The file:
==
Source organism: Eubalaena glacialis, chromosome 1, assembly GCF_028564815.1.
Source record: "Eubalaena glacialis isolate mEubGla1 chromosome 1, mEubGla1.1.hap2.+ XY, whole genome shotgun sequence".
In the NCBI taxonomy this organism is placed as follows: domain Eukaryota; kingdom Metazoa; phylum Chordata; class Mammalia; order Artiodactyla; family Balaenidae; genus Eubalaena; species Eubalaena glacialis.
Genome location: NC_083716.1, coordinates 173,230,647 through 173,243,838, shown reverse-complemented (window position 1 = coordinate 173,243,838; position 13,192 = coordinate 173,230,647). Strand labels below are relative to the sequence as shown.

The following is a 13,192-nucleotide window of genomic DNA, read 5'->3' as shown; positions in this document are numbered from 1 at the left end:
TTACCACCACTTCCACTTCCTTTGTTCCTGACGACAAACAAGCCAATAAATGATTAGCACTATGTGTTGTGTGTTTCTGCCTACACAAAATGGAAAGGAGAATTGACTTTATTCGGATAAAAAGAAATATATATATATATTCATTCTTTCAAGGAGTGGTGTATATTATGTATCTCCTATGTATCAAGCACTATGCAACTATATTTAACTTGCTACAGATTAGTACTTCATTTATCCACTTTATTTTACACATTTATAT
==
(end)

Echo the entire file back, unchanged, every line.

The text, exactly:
Source organism: Eubalaena glacialis, chromosome 1, assembly GCF_028564815.1.
Source record: "Eubalaena glacialis isolate mEubGla1 chromosome 1, mEubGla1.1.hap2.+ XY, whole genome shotgun sequence".
In the NCBI taxonomy this organism is placed as follows: domain Eukaryota; kingdom Metazoa; phylum Chordata; class Mammalia; order Artiodactyla; family Balaenidae; genus Eubalaena; species Eubalaena glacialis.
Genome location: NC_083716.1, coordinates 173,230,647 through 173,243,838, shown reverse-complemented (window position 1 = coordinate 173,243,838; position 13,192 = coordinate 173,230,647). Strand labels below are relative to the sequence as shown.

The following is a 13,192-nucleotide window of genomic DNA, read 5'->3' as shown; positions in this document are numbered from 1 at the left end:
TTACCACCACTTCCACTTCCTTTGTTCCTGACGACAAACAAGCCAATAAATGATTAGCACTATGTGTTGTGTGTTTCTGCCTACACAAAATGGAAAGGAGAATTGACTTTATTCGGATAAAAAGAAATATATATATATATTCATTCTTTCAAGGAGTGGTGTATATTATGTATCTCCTATGTATCAAGCACTATGCAACTATATTTAACTTGCTACAGATTAGTACTTCATTTATCCACTTTATTTTACACATTTATAT